Switching young people on to computer science
Tech companies on both sides of the Atlantic predict critical shortages of computer scientists, citing poor IT education in schools as a key factor. Dr Judy Robertson’s work aimed at stimulating young people’s interest in computer programming and supporting teachers has changed classroom approaches and the Scottish curriculum.
A Royal Society task force recently examined why few pupils are inspired to study computer science. As well as blaming a national curriculum that allows basic ICT education to meet its requirements, the task force’s report highlighted the lack of incentives for cash and time-strapped schools to introduce real computer science activities, a shortage of specialist teachers, and dearth of professional development.
Dr Robertson’s work at Heriot-Watt has long been tackling these problems. Her research has shown how game-authoring can bring programming into schools while also developing skills for successful learning across the curriculum. This can make programming a much more attractive option for schools, especially since the approach she developed was designed to be engaging and easy to get to grips with for pupils and non-specialist teachers alike.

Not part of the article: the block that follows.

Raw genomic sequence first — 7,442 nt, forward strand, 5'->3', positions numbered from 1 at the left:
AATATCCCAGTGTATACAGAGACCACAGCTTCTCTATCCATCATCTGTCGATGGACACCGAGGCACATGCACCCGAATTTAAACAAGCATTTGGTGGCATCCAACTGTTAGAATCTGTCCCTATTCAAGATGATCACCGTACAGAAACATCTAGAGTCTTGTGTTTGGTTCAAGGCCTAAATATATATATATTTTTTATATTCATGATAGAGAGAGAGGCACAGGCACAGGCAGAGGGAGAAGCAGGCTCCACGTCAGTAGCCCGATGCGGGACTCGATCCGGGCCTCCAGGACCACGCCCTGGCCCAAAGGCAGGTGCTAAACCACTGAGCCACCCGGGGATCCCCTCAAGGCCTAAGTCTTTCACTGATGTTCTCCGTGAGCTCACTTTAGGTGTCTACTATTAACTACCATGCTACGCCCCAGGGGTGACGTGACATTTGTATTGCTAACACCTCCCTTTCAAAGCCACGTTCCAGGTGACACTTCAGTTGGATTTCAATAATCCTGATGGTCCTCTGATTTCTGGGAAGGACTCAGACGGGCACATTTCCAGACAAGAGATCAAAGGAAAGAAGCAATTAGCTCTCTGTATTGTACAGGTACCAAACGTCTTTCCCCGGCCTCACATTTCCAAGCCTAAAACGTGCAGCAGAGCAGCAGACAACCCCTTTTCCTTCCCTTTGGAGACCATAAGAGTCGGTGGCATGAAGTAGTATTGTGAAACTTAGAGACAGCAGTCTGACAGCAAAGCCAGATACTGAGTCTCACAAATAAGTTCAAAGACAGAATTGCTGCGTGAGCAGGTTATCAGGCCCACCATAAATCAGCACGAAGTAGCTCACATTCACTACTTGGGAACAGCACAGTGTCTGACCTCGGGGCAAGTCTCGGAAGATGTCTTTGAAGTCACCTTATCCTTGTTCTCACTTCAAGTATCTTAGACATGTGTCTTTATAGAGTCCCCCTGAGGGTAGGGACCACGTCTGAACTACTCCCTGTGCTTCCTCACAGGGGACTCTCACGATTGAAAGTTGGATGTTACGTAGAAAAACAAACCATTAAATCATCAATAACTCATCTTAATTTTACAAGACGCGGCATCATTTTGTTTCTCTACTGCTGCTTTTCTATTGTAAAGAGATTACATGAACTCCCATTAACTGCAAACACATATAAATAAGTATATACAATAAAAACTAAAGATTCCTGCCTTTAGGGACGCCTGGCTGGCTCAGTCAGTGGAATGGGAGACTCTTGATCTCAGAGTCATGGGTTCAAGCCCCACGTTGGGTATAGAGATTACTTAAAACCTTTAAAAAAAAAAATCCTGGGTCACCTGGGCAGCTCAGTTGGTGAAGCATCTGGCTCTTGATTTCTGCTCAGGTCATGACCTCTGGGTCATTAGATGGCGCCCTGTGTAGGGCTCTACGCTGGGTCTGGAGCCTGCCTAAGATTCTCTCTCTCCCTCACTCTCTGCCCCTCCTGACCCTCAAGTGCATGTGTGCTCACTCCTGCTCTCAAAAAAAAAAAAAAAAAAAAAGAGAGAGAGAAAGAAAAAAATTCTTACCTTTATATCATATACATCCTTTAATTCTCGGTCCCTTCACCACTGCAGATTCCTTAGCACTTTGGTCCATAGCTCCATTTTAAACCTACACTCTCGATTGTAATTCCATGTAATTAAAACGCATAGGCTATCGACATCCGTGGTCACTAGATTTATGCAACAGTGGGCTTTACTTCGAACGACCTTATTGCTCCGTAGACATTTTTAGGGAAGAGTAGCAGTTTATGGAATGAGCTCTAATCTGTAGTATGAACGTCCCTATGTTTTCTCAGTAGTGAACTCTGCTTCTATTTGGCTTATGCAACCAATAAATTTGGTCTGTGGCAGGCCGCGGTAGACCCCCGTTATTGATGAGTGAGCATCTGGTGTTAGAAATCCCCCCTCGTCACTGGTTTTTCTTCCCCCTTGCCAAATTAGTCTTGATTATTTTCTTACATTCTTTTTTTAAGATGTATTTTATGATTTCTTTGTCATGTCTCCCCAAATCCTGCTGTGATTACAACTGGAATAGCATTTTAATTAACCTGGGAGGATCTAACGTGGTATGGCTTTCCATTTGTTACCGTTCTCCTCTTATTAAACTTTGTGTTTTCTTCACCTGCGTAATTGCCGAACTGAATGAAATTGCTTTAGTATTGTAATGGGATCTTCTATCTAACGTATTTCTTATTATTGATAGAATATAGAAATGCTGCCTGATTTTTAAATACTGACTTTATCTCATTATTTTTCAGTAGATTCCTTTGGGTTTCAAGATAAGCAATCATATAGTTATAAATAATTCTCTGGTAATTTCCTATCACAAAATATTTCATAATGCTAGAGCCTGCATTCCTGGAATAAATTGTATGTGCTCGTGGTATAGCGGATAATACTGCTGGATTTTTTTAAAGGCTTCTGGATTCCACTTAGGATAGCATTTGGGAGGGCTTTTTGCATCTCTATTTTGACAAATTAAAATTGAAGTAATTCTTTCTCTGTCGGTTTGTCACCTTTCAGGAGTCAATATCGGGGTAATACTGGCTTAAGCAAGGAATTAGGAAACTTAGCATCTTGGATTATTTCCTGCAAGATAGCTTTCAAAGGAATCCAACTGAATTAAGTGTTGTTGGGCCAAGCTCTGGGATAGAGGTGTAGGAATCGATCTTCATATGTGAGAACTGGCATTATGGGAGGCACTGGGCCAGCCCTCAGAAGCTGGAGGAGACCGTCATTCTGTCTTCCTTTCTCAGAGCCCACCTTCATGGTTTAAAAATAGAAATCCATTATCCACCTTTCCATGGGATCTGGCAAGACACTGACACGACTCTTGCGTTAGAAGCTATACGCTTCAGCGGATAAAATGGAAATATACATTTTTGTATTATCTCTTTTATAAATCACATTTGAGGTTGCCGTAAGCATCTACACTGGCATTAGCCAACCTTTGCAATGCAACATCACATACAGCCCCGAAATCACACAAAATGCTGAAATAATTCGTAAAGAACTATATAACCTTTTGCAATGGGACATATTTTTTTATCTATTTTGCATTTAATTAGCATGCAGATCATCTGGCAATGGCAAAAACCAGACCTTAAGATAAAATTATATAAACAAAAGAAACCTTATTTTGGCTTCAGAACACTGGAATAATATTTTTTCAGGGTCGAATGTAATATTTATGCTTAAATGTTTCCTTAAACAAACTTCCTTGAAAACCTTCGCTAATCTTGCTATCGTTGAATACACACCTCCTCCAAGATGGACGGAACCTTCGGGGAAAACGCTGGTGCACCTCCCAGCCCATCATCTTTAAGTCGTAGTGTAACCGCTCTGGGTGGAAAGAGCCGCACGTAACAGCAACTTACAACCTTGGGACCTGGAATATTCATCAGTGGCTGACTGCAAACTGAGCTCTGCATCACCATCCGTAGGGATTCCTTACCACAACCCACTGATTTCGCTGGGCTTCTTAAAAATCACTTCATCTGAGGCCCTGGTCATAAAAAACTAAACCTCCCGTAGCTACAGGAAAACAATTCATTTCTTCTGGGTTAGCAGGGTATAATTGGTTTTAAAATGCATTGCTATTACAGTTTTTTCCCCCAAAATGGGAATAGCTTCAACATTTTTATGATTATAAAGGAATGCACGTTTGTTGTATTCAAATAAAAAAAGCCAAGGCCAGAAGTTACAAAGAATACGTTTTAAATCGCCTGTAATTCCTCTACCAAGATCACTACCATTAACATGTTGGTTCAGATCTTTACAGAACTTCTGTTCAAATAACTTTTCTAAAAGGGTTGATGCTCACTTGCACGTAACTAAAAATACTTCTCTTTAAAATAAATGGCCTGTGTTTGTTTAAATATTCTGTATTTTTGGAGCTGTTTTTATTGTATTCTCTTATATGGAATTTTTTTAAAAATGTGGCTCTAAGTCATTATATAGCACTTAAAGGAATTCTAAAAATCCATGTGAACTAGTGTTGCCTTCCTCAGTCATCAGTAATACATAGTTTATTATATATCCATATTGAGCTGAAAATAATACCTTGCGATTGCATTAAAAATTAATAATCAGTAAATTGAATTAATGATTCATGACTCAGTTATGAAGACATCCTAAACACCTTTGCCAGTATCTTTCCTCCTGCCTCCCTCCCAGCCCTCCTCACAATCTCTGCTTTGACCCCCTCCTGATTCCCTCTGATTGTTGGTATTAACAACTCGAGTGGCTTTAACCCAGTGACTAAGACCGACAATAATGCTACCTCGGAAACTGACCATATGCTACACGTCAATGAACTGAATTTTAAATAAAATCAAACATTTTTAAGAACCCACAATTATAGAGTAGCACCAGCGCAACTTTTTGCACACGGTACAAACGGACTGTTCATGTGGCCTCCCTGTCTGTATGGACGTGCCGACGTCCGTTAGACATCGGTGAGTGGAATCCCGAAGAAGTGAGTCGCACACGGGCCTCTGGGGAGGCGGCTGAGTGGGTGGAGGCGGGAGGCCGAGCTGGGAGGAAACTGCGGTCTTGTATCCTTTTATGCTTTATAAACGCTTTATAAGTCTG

Dr Robertson’s work with teachers commissioned by Learning and Teaching Scotland in the consultative period for the Curriculum for Excellence Technology Outcomes contributed to the inclusion of games development as a mandatory curriculum experience for 12 and 13 year old pupils (years 2 and 3 of senior school). By summer 2013, some 200,000 Scottish pupils had gained games-development experience.
Moreover, Dr Robertson’s help in boosting the fledgling organisation ‘Computing at Schools Scotland’ – via a high-impact conference she organised in 2010 – inspired growth to a membership of more than half Scotland’s computing teachers, providing a focus for continuing professional development.
Dr Robertson’s work has also influenced policy abroad, for example in the USA. Her research is quoted in the key document underpinning President Obama's game-authoring initiative to improve learning in Science, Technology, Engineering and Math.